Understanding the Brave New World of Floodplains Post Harvey
Friday, October 19, 2018
3:45 p.m. - 5:15 p.m. CDT
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Devastating floods over the past few years, culminating with Hurricane Harvey in 2017, have changed the way Texas planners look at floodplains. Hard-hit areas are forced to respond and are stepping up. But many other communities are slower in making changes happen. In the past, many planners saw floodplains as just lines on a map that indicate limits of development, and many still don’t understand how those limits are estimated and what they really mean. Worse than that, many communities treat floodplains as a limit – do whatever you want on the uphill side, but just don’t cross that line. Today's brave new paradigm calls for a new stronger relationship between planners and floodplain engineers. Much like planners, floodplain engineers work with data, mapping, science and even a dose of art. They create models and scenarios with an incredibly complex combination of factors, considering rainfall events of widely differing intensities, durations, and even where the rainfall goes to project what areas may be impact. For planners, understanding these variables, understanding solutions for undeveloped sites as well as for urbanized areas, and what measures we can take to both prevent and accommodate flooding will result in more resilient, and indeed, more livable communities. No matter what level of plan you are undertaking, from a long-range comprehensive plan, to special district or park plans, to everyday zoning and development cases, understanding how to respond to the flood that will come someday can help us create even better communities.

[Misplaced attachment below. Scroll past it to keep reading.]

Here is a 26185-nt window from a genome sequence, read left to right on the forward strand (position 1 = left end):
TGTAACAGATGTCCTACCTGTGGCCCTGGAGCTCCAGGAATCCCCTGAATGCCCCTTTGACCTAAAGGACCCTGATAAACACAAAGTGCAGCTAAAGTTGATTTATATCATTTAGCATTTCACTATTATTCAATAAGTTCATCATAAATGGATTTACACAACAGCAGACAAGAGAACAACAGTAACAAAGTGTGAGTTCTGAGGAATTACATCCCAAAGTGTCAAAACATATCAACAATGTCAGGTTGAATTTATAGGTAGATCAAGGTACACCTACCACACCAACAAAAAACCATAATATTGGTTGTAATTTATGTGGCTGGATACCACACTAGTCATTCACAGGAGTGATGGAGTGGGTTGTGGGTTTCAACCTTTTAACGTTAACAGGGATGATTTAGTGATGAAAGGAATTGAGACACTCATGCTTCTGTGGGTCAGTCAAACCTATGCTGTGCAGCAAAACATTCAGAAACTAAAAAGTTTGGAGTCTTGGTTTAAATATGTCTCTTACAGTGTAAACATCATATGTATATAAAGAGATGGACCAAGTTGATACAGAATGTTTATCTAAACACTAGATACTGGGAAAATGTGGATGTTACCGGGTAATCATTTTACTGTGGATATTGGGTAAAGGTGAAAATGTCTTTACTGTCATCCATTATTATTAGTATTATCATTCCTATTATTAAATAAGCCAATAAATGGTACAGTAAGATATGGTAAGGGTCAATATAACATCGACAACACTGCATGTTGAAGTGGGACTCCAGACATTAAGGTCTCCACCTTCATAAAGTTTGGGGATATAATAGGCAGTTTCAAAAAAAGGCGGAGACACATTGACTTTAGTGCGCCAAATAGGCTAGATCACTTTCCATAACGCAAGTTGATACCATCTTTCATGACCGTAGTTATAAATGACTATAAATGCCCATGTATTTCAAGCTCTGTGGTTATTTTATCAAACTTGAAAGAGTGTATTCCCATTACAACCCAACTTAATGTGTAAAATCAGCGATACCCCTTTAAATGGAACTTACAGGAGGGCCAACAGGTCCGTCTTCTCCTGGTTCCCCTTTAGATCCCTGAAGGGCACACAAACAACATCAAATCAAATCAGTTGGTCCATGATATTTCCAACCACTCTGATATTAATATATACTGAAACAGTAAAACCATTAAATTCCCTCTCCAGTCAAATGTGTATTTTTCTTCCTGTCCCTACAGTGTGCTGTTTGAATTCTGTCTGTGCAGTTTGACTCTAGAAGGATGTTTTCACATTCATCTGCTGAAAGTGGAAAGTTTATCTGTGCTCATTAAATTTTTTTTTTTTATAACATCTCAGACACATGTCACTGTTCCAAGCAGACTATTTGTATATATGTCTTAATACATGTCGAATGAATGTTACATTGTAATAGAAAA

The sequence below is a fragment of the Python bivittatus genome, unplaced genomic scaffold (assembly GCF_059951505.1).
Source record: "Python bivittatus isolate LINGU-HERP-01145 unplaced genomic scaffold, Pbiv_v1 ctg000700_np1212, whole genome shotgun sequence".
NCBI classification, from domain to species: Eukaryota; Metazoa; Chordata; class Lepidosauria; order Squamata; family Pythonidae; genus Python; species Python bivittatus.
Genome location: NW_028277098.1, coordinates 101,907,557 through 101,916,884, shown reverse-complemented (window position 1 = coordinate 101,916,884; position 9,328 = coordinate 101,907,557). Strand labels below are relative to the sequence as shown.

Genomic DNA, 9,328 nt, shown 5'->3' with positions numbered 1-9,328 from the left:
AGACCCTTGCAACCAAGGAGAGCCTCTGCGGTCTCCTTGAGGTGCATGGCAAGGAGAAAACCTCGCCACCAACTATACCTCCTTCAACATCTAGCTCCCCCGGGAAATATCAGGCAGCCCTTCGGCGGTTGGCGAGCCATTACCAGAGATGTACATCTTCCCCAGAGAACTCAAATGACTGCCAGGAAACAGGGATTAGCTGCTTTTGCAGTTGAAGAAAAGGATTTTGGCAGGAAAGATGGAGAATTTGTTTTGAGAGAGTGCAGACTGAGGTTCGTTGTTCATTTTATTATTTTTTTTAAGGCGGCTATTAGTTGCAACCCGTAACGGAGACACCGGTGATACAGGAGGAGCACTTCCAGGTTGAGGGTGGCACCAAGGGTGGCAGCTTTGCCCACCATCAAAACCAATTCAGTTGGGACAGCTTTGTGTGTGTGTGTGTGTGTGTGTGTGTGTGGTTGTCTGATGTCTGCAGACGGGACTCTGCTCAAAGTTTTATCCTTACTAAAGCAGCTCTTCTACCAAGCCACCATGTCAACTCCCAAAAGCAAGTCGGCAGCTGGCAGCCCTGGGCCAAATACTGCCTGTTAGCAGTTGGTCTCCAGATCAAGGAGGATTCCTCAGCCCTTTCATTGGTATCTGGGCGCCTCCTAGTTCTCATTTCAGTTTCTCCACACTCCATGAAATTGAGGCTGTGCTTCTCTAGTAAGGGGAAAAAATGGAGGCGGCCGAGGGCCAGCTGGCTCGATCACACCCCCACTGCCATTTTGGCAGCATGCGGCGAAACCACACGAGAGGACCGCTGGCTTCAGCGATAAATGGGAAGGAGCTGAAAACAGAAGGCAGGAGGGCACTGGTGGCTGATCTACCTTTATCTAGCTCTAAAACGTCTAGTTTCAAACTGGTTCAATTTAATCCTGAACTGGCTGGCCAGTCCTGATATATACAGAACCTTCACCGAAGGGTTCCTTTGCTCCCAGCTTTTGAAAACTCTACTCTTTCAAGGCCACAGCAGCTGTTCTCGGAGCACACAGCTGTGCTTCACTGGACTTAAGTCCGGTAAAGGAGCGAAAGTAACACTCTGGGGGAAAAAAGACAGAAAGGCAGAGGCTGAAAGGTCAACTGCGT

1. Learn how floodplain engineers and scientists use models to estimate floodplain limits, and how new data from recent storm events changes those calculations.
2. Identify potential best practices solutions to mitigate and work with extraordinary flooding events.
3. Understand problems and solutions considered in case studies from multiple regions of Texas.
4. Learn how planners and engineers are collaborating to develop more effective and sensitive solutions to enhance safety and reduce property losses.
Barbara Holly, firstname.lastname@example.org